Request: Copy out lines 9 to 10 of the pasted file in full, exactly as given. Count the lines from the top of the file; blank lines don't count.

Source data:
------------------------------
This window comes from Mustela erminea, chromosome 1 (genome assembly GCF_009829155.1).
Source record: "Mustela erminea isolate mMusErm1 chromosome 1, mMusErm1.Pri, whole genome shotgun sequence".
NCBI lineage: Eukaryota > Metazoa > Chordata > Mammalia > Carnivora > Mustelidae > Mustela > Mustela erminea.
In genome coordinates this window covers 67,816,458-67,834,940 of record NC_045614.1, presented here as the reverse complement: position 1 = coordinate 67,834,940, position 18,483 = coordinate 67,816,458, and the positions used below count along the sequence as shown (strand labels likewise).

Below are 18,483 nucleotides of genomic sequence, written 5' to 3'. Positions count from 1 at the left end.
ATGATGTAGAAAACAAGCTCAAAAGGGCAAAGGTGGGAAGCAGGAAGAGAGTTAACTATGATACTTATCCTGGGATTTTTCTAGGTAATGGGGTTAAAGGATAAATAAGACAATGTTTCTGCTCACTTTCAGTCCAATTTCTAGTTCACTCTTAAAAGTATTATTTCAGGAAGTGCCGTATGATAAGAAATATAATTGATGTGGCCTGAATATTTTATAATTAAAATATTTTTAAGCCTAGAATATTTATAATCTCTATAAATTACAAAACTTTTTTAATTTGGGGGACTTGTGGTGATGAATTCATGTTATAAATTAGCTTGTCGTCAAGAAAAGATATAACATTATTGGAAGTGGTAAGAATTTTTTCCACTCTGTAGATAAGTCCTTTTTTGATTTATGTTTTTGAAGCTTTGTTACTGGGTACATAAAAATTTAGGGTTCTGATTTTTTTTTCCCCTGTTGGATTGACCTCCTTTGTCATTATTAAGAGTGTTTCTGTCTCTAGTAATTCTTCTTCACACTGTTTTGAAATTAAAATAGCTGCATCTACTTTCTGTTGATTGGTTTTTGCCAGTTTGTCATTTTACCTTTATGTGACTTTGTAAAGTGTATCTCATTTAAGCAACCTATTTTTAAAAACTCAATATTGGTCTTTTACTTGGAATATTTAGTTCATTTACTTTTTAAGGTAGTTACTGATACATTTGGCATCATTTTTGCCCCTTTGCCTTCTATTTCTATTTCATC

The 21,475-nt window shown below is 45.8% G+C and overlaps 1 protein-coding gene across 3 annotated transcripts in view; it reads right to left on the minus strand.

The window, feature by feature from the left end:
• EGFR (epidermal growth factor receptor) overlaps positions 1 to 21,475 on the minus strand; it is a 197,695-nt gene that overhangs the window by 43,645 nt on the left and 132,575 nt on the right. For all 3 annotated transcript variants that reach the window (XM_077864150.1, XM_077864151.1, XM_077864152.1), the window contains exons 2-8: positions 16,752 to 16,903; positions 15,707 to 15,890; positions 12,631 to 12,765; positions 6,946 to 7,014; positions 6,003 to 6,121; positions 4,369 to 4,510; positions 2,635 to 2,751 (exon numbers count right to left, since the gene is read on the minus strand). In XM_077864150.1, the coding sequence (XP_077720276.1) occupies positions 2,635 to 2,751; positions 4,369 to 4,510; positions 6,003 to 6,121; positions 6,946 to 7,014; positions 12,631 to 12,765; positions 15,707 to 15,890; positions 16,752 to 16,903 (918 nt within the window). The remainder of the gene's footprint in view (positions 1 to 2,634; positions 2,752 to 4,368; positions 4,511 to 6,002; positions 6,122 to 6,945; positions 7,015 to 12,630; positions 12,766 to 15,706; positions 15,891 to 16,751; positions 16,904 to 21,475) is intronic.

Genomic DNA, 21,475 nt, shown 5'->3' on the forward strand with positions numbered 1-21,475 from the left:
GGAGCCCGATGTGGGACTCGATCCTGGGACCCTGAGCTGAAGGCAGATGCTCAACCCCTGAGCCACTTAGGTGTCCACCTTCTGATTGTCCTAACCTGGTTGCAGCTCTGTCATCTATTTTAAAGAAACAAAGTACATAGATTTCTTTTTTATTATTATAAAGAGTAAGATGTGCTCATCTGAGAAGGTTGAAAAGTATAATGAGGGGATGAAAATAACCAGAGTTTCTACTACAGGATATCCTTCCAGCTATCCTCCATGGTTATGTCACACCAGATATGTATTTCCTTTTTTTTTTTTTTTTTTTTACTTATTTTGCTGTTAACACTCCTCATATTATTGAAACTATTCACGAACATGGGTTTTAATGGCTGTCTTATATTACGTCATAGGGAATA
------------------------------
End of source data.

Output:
• EGFR (epidermal growth factor receptor) overlaps positions 1 to 21,475 on the minus strand; it is a 197,695-nt gene that overhangs the window by 43,645 nt on the left and 132,575 nt on the right. For all 3 annotated transcript variants that reach the window (XM_077864150.1, XM_077864151.1, XM_077864152.1), the window contains exons 2-8: positions 16,752 to 16,903; positions 15,707 to 15,890; positions 12,631 to 12,765; positions 6,946 to 7,014; positions 6,003 to 6,121; positions 4,369 to 4,510; positions 2,635 to 2,751 (exon numbers count right to left, since the gene is read on the minus strand). In XM_077864150.1, the coding sequence (XP_077720276.1) occupies positions 2,635 to 2,751; positions 4,369 to 4,510; positions 6,003 to 6,121; positions 6,946 to 7,014; positions 12,631 to 12,765; positions 15,707 to 15,890; positions 16,752 to 16,903 (918 nt within the window). The remainder of the gene's footprint in view (positions 1 to 2,634; positions 2,752 to 4,368; positions 4,511 to 6,002; positions 6,122 to 6,945; positions 7,015 to 12,630; positions 12,766 to 15,706; positions 15,891 to 16,751; positions 16,904 to 21,475) is intronic.

Genomic DNA, 21,475 nt, shown 5'->3' on the forward strand with positions numbered 1-21,475 from the left: